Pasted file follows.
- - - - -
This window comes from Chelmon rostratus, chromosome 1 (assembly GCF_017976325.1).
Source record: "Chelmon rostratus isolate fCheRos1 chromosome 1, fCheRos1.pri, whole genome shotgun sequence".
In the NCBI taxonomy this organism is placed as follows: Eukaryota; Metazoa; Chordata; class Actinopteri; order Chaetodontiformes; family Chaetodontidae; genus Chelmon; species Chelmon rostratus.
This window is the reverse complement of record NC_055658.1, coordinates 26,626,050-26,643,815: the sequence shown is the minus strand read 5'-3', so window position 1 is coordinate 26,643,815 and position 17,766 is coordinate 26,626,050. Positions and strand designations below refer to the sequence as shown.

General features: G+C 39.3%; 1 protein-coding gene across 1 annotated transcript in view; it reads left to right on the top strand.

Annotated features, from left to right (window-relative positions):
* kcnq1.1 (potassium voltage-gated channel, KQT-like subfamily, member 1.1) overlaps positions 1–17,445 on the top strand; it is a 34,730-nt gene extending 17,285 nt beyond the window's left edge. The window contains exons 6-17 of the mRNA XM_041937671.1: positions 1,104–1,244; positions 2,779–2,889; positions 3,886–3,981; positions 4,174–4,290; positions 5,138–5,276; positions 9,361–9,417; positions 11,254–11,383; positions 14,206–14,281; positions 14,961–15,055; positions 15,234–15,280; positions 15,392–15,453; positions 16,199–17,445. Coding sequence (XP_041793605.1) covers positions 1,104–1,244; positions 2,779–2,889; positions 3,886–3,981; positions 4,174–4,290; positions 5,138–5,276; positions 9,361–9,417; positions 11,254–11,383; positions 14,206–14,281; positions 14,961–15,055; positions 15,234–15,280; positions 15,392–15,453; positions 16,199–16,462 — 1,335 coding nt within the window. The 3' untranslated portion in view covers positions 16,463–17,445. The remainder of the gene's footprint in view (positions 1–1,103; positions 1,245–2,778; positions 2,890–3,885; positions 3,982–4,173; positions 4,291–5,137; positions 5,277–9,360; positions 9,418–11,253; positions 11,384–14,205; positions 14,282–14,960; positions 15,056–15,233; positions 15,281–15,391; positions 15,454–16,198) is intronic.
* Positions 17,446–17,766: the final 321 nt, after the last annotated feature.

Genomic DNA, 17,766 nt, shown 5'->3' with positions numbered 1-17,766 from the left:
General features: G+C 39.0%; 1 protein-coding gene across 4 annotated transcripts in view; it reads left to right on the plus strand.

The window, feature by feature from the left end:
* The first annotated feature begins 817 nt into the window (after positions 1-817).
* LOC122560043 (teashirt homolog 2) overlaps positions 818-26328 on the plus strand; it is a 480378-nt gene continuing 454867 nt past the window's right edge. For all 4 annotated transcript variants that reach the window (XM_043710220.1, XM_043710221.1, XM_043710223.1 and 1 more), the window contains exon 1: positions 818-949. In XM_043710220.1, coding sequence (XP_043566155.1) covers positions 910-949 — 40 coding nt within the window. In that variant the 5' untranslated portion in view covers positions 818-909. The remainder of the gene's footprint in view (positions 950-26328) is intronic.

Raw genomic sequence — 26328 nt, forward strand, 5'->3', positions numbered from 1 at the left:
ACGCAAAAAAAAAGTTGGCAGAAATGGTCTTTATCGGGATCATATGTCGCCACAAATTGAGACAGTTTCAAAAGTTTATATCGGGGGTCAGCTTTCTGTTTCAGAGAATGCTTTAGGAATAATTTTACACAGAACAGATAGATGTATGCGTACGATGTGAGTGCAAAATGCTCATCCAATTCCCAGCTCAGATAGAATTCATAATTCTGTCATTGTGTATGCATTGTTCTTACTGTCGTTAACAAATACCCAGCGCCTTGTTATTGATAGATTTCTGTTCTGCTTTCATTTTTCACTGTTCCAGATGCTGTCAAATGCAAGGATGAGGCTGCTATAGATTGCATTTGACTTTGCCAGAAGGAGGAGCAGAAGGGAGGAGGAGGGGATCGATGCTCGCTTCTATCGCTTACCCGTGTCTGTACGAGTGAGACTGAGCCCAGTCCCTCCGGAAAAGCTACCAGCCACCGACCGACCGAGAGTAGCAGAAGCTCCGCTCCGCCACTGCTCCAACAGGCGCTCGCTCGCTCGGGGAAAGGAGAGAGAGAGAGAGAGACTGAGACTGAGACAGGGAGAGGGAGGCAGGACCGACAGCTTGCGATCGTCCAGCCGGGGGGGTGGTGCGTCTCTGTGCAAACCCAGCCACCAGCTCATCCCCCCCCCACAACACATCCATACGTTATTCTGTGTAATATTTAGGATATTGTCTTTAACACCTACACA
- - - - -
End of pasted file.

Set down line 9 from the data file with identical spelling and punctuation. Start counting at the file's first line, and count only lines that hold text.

Genomic DNA, 17,766 nt, shown 5'->3' with positions numbered 1-17,766 from the left: